Today, it’s the quality and balance of the permanent collections that impress. Not just good, but great examples of work, beginning with a famous von Guerard painting of Ballarat as a tent town in the 1850s, but especially from the 1960s and 70s; some rare medieval manuscripts and if you need reminding about those early troubles on the gold field, the original Eureka flag, which has been loaned to the Museum of Australian Democracy at Eureka nearby.
Geelong Gallery, only marginally younger than Ballarat, also has a classical façade that proclaims its civic confidence in the transformative power of art.
For a winter special exhibition (until August) it has put together an historic group of works that first came together when the present building was opened 100 years ago.
This is also apparent in the strong representation of contemporary women artists here.
Splendidly restored to its original condition for its current exposure is a painting by an artist born in Geelong, James Peele, whose reputation rests on his views of the wilder moods of nature, in this case of New Zealand.
There’s a von Guerard painting of what Geelong must have looked like in the 1850s, presented by Alfred Felton, the celebrated patron without whom the NGV itself could never have acquired many of its masterpieces.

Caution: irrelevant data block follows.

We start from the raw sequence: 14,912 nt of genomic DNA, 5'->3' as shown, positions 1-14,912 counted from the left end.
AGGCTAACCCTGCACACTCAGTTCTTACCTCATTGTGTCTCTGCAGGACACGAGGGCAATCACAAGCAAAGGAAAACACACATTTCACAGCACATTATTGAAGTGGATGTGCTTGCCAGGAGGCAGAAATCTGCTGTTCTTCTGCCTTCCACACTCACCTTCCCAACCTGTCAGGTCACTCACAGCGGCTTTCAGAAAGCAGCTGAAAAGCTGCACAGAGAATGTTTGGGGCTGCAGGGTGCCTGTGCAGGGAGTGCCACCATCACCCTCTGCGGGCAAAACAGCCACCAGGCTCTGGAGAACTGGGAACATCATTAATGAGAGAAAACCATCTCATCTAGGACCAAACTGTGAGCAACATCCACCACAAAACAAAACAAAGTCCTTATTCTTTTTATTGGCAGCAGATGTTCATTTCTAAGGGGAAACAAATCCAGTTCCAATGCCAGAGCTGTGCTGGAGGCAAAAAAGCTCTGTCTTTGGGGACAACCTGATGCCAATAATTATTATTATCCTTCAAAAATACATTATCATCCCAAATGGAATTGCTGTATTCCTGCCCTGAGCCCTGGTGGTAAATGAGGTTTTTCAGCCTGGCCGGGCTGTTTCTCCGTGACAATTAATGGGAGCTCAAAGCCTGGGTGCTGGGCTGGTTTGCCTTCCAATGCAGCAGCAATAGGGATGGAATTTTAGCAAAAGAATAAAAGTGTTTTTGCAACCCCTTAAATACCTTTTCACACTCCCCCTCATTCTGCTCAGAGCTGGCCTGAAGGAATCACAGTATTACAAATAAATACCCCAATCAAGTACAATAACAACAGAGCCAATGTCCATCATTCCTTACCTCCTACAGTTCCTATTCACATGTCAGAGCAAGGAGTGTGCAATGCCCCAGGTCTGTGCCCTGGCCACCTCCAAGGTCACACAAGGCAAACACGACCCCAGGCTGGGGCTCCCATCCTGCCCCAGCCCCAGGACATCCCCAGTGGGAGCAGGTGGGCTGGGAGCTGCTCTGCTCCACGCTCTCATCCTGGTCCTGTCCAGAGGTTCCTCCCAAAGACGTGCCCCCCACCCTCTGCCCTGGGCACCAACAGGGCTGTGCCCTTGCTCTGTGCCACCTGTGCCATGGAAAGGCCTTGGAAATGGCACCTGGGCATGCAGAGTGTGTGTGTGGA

Elsewhere in the gallery, and as you would expect from a major provincial centre, you find a representative selection of new and older. A complex and key work in the collection is John Brack’s late work The Hunt, from 1988.
Earlier, a stalwart British painter, once described unfairly as a good unsentimental painter, Stanhope Forbes (1857-1947), has a work that reflects much the same vivid French influence as affected Australians Fox and Bunny.
Bendigo Gallery has embraced the most confronting of contemporary themes even as its roots in its golden past are solidly entrenched in the collection’s rich colonial holdings.
Beginning as an army orderly room in the 19th century, it has gone through many redevelopments, the most recent being a massive new exhibition wing, an underground storage facility and the sort of attractive modern aspect that puts it in the top rank of Australia’s most popular regional galleries.
It evidently aims to redress a gender imbalance in the history of Australian art, which has been lamentably late in paying attention to artists such as Bessie Davidson, Agnes Goodsir and Mary Cecil Allen.
Endearing for some, no doubt repulsive for others.
This is also apparent in the strong representation of contemporary women artists here: Patricia Piccinini, Jenny Watson, Tracy Moffatt and Louise Forthun, for example.
The Piccinini family sculpture, part humanoid, part mutant animal, suggestive of some weird genetic experiment gone wrong, is made somehow endearing because of a strong feeling of maternal connection between the mother and the offspring.
Endearing for some, no doubt repulsive for others; but the gallery thinks so highly of this artist that in summer this year another important Piccinini will be on loan to Bendigo from the Australian National Gallery.
Other regional galleries
Several other regional galleries are changing. Benalla and Castlemaine both have new young directors, who may or may not take their cue from the more successful bigger regionals. Hamilton Gallery, famous for its collection of ceramics, Paul Sandby watercolours and an impressive bronze Buddha, lacks a director just now; so does the Warrnambool Gallery.